Did you know that being able to distinguish between different syllables is a crucial step in language development? In their first months of life, your child will learn to distinguish between sounds that matter in their native language and those that do not.


Talk to your baby

Recent studies have shown that there are emotional and cognitive benefits to simply talking to your baby.

The characteristic half-speaking, half-singing tone parents instinctively adopt when speaking to babies encourages an emotional bond with their infant. In fact, this way of communicating attracts baby’s attention and helps them understand emotional communication while, at the same time, encouraging language development. Plus, it seems that infants who listen to their parents speaking to them usually learn words more quickly compared to other children. That’s why child development experts recommend talking to your baby as often as possible throughout the day.


Stimulate your child’s language learning

Here are a few tips you can use to stimulate your child’s language learning.

Be sure to respond to your child as soon as they make a sound

For example, repeat the sound that you heard, then add on a few more words. (Hello! Ga-ga-ga… is my little sweetheart ready for his bottle?)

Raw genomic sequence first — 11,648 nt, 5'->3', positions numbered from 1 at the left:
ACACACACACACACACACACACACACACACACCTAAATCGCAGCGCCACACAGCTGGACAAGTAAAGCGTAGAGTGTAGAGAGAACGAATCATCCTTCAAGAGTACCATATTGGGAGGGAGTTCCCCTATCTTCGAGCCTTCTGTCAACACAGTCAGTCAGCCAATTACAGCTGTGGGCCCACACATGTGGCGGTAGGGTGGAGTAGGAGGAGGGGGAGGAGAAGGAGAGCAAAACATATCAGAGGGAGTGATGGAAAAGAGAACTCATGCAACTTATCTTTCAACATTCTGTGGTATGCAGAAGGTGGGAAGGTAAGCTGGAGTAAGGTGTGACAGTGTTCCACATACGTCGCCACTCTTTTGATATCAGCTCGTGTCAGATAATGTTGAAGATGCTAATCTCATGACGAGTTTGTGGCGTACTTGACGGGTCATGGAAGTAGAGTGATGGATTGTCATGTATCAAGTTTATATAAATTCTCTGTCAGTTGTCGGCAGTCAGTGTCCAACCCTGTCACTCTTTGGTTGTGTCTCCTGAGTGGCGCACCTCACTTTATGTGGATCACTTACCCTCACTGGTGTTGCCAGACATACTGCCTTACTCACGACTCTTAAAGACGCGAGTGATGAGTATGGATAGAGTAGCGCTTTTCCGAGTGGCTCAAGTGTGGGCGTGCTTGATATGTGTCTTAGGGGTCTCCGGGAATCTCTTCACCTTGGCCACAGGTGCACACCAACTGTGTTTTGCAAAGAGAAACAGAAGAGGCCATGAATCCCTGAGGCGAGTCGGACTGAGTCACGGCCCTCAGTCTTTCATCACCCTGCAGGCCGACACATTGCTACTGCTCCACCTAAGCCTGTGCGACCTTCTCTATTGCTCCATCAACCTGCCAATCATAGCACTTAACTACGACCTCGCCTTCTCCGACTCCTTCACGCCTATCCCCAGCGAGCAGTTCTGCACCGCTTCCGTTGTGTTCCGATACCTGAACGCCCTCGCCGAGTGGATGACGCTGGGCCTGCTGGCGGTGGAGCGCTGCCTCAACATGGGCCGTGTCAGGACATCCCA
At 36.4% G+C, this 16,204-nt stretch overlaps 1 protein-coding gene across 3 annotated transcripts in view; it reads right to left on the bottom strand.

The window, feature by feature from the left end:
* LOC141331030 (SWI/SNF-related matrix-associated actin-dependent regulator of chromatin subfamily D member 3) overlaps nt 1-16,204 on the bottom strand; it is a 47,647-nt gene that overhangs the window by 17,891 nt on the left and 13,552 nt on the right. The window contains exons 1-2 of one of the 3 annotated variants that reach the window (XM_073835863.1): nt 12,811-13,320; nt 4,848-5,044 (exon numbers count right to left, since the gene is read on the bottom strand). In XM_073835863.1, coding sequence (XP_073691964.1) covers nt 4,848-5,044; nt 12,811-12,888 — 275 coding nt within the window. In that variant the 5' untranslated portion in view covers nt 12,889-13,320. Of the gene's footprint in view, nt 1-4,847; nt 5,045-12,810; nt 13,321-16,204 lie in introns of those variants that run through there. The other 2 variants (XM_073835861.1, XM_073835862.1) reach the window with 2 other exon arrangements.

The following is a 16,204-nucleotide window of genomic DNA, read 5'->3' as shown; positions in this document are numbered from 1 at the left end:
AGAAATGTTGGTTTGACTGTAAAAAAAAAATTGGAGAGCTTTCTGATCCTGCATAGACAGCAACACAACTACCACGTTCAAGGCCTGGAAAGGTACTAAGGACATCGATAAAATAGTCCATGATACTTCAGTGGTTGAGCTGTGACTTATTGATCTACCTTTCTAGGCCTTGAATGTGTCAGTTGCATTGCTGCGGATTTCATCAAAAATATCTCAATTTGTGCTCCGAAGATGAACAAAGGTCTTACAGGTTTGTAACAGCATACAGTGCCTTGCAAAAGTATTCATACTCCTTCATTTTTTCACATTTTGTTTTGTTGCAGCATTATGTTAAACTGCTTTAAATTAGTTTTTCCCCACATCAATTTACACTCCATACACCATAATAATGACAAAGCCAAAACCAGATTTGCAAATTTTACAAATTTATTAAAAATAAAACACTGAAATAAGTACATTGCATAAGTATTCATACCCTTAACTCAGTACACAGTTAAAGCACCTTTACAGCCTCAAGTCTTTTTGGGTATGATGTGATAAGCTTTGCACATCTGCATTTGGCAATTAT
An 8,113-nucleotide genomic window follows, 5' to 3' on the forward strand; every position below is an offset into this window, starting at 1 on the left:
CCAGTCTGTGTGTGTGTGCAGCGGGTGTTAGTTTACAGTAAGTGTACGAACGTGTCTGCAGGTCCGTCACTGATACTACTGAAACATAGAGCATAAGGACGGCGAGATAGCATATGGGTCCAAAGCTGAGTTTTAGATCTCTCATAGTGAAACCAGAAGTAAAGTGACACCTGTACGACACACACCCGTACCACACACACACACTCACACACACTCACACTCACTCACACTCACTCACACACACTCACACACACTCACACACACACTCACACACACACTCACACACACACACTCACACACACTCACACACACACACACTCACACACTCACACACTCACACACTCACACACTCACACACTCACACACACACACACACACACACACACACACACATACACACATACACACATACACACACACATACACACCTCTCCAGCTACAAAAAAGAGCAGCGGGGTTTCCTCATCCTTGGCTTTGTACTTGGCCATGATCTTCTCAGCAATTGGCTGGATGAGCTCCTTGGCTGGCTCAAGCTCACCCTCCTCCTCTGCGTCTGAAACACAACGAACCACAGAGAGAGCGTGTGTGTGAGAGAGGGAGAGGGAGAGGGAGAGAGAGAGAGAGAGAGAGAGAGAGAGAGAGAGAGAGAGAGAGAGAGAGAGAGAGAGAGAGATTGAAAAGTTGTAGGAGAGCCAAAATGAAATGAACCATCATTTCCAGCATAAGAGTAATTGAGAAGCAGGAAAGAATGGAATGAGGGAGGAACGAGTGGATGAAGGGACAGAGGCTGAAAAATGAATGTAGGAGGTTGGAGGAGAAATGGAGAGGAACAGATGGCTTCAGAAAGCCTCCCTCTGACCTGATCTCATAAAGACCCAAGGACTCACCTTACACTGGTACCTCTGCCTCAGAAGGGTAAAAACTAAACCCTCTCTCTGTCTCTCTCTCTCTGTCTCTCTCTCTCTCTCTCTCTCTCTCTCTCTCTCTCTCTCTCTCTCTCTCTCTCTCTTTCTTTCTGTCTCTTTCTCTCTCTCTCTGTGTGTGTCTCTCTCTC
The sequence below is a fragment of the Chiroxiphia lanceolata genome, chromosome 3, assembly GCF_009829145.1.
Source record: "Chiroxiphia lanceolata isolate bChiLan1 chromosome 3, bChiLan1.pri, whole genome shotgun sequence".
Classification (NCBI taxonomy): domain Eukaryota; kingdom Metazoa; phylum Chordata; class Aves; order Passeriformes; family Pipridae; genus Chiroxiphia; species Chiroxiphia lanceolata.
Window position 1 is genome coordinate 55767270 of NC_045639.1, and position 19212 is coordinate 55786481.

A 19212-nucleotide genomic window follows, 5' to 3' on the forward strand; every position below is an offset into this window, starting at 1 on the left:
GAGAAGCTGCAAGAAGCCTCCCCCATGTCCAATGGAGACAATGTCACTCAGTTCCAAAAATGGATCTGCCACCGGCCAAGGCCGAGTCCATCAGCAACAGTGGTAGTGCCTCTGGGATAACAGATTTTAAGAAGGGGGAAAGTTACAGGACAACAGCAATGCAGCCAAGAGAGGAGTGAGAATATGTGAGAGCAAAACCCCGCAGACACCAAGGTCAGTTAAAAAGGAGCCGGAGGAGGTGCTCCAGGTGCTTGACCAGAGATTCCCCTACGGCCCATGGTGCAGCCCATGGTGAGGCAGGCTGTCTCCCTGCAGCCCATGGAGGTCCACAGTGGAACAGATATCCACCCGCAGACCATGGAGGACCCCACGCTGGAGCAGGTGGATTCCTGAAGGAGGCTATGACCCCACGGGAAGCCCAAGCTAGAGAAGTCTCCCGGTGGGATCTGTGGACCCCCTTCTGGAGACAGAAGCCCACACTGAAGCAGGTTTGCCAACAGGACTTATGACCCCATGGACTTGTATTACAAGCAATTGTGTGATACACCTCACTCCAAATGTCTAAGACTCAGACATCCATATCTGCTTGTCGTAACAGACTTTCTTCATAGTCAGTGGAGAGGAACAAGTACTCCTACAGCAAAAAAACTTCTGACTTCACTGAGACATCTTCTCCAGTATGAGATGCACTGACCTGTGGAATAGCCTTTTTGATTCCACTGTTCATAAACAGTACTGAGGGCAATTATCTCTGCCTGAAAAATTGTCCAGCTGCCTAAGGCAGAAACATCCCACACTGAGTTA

Use simple and descriptive language

Short phrases and basic vocabulary can help a lot with memorization. This way, you’ll help them enrich their vocabulary even before they learn to speak.

Use the same word consistently to describe an object

To help your child learn about their universe, avoid using different words to describe the same thing. For example, always call a cat a cat instead of saying kitten, pussycat, kitty, etc.

Reward their first attempts to produce sounds

Celebrate your baby’s efforts with smiles and cuddles—it’s the best way to encourage them to continue.

Give your baby time to respond

Long before your child can speak, they will already have started to understand the rules of conversation such as I speak, you speak, I answer. Say something using just a few words, then watch for your baby’s reaction. This way, you will give them a chance to converse with you.

Sing them nursery rhymes

Song lyrics are real treasure chests of vocabulary. What’s more, you’ll be surprised to what extent nursery rhymes and children’s songs respect the natural rhythm and musicality of baby talk.

Look at picture books with your baby

Point out and name objects and colours on the page. And don’t hesitate to pick up some touch-and-feel books that are safe for newborns or toddlers. By manipulating them and putting them in their mouth, baby will amuse themselves and discover the pleasures of books and reading early on. Plus, the earlier you encourage your baby to recognize sounds and words, the more you support your baby’s cognitive development!